Chigonas, Courage, Kind Hearted Woman documentary, PBS Frontline, RAINN fundraiser, Robin Charboneau, Sexual Assault Awareness Month, Sexual Violence, Strength, Strong Women

A Strong "Kind Hearted" Woman

Last night I watched a powerful documentary titled “Kindhearted Woman.” The story of Robin Charboneau, the 32 year old single mother on the Spirit Lake Reservation. Her story touched me in so many ways, and on several levels: as a woman, survivor, mother…I could go on, but an excerpt from her introduction gives you a sense of this remarkable woman. 

Throughout my entire life I have struggled with the aftershock of trauma from my childhood experiences of sexual abuse. I had no idea who “Robin” was, certainly no idea who “Kind Hearted Woman” (my Native American name) was. I struggled with the question of, why? Why was I abused over and over and over again? 

I struggled until, one night after I had prayed and asked, why? I had a dream (vision) of someone dying in the family and everyone in the house knew what had happened to the person, but would not tell. They would not say anything when the police came and questioned everyone. Then, right before they left, I finally found the strength to open my mouth and say “I KNOW WHAT HAPPENED.” 

When I woke up, I knew then and there that I needed to make the commitment to do the film. I needed to bear witness to my own life so that others would learn from my experience and know that there is a way out of the darkness.

Several studies have found that Native American women suffer sexual abuse, 
domestic violence and physical assault at rates far exceeding women of other ethnicities and locations. Kind Hearted Woman is the story of how the challenges of these abuses show up in life and how one woman dug in and dealt with these issues. (You can watch the two episodes on the PBS website).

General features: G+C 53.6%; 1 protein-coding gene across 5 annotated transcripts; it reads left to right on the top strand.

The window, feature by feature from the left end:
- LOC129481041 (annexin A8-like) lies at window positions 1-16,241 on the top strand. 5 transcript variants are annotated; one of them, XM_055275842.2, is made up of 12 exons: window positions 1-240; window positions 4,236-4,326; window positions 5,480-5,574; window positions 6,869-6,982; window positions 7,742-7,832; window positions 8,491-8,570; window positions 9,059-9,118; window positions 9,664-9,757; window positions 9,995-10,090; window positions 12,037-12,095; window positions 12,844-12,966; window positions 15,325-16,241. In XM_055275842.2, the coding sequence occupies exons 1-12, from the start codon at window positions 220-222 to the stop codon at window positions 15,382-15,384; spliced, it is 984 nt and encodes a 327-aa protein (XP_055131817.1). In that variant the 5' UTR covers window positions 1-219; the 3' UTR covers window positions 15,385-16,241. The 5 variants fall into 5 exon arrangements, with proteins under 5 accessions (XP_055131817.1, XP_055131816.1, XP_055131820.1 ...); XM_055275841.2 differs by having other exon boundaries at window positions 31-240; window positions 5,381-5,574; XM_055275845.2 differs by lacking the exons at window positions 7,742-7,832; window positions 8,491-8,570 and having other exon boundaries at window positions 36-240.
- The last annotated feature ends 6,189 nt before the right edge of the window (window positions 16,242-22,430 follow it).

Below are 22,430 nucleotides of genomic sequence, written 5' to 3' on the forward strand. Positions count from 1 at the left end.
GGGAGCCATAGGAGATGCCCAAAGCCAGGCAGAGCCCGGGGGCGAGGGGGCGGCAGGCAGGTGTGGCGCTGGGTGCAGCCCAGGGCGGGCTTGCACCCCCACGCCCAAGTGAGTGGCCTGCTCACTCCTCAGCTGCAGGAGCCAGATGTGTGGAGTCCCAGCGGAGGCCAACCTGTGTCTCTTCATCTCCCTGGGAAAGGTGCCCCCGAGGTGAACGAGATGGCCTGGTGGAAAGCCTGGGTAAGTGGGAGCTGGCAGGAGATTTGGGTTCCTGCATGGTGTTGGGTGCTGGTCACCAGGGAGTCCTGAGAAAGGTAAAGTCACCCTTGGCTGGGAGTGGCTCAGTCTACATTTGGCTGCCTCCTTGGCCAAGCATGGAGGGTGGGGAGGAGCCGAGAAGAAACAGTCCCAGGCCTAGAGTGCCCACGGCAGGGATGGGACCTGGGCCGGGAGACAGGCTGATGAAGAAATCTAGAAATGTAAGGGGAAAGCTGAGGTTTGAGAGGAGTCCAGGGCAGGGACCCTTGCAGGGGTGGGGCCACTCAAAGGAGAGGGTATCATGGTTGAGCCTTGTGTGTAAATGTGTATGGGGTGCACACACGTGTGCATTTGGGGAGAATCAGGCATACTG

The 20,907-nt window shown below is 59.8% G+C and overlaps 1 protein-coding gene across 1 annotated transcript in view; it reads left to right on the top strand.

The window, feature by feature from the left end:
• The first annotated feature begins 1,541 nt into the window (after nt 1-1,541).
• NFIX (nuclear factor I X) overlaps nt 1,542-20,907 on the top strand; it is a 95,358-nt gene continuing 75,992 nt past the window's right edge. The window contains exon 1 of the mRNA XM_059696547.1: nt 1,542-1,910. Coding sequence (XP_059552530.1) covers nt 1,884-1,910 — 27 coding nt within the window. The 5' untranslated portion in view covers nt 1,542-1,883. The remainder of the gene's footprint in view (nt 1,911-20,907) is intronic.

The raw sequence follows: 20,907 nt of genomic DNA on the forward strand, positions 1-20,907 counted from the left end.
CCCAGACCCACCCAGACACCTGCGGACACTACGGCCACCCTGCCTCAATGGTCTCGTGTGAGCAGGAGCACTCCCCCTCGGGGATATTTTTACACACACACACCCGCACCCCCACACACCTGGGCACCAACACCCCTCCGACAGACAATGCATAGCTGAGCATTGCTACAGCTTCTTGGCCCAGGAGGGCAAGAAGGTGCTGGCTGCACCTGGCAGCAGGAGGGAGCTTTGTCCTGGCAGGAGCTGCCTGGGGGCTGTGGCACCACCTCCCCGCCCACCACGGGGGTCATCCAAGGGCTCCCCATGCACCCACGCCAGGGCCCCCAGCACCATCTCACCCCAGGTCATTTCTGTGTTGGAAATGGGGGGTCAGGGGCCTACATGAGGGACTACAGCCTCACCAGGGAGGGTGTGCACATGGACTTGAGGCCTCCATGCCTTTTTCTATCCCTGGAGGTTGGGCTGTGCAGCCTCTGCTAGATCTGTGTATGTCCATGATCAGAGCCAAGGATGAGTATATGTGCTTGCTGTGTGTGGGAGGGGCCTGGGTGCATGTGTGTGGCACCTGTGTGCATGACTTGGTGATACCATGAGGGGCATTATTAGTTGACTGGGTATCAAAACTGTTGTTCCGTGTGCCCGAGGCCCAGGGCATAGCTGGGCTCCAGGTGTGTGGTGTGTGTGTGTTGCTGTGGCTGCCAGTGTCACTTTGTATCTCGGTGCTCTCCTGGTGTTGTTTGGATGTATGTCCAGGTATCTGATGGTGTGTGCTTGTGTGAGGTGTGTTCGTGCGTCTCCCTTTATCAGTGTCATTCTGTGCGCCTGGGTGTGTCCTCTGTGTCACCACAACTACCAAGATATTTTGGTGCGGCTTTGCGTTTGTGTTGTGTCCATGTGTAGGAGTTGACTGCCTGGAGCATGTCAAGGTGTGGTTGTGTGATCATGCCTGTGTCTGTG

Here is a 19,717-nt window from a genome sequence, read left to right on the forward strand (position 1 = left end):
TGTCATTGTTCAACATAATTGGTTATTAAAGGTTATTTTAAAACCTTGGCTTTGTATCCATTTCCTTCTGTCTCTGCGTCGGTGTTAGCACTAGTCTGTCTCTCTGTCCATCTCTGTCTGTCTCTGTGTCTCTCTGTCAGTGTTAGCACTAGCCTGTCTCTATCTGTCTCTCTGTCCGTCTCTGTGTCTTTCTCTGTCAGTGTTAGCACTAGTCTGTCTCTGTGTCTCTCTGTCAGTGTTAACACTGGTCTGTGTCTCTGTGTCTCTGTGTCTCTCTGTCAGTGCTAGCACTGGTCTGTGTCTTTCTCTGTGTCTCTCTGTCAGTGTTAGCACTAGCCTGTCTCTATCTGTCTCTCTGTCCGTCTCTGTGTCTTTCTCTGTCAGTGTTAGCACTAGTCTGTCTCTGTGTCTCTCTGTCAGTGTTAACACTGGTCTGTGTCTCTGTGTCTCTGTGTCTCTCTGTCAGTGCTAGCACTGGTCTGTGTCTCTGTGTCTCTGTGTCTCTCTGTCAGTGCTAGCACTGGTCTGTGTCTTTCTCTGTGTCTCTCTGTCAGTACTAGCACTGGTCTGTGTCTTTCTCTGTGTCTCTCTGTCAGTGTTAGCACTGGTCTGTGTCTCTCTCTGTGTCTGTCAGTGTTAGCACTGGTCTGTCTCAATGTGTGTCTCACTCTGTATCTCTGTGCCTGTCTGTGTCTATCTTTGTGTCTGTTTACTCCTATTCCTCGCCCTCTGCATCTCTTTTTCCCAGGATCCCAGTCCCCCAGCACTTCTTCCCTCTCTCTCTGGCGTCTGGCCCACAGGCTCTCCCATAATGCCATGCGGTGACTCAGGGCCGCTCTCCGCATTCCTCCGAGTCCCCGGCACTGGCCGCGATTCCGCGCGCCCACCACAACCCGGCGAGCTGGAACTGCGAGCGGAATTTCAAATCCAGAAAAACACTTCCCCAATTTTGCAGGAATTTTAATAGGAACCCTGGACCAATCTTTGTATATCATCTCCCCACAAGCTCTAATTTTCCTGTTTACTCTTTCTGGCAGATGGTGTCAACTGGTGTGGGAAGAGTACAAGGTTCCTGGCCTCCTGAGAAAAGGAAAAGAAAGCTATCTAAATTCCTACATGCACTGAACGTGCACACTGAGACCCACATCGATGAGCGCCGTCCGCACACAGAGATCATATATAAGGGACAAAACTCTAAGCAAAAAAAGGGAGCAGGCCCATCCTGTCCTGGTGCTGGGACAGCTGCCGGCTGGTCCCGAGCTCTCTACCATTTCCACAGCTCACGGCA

When I first found out about the film, I wondered about the effects the documentary will have on Robins children and her life. Was it too much honesty, would it breed fear or shame, how would they deal with the abuse all out in the open? 

After I viewed the second episode I no longer wondered about that issue. I only thought about how brave Robin is and how open she became with her son and daughter. She was honest and although talking to them about boundaries, abuse, and her divorce seemed overwhelming at times, there she was struggling to be real, to trust others, and at the same time nurturing to her children. 

Honesty, therapy, and support helped Robin help her children, herself and others. I’m glad she found some resources to assist her and more happy that she found the strength to keep on keeping on during the struggles with her mental health, sobriety, and recovery. Her story brought healing. It ain’t easy.

During “Sexual Assault Awareness Month” you can do a lot for others. One small but huge action is a donation to RAINN non-profit (Rape, Abuse,Incest National Network).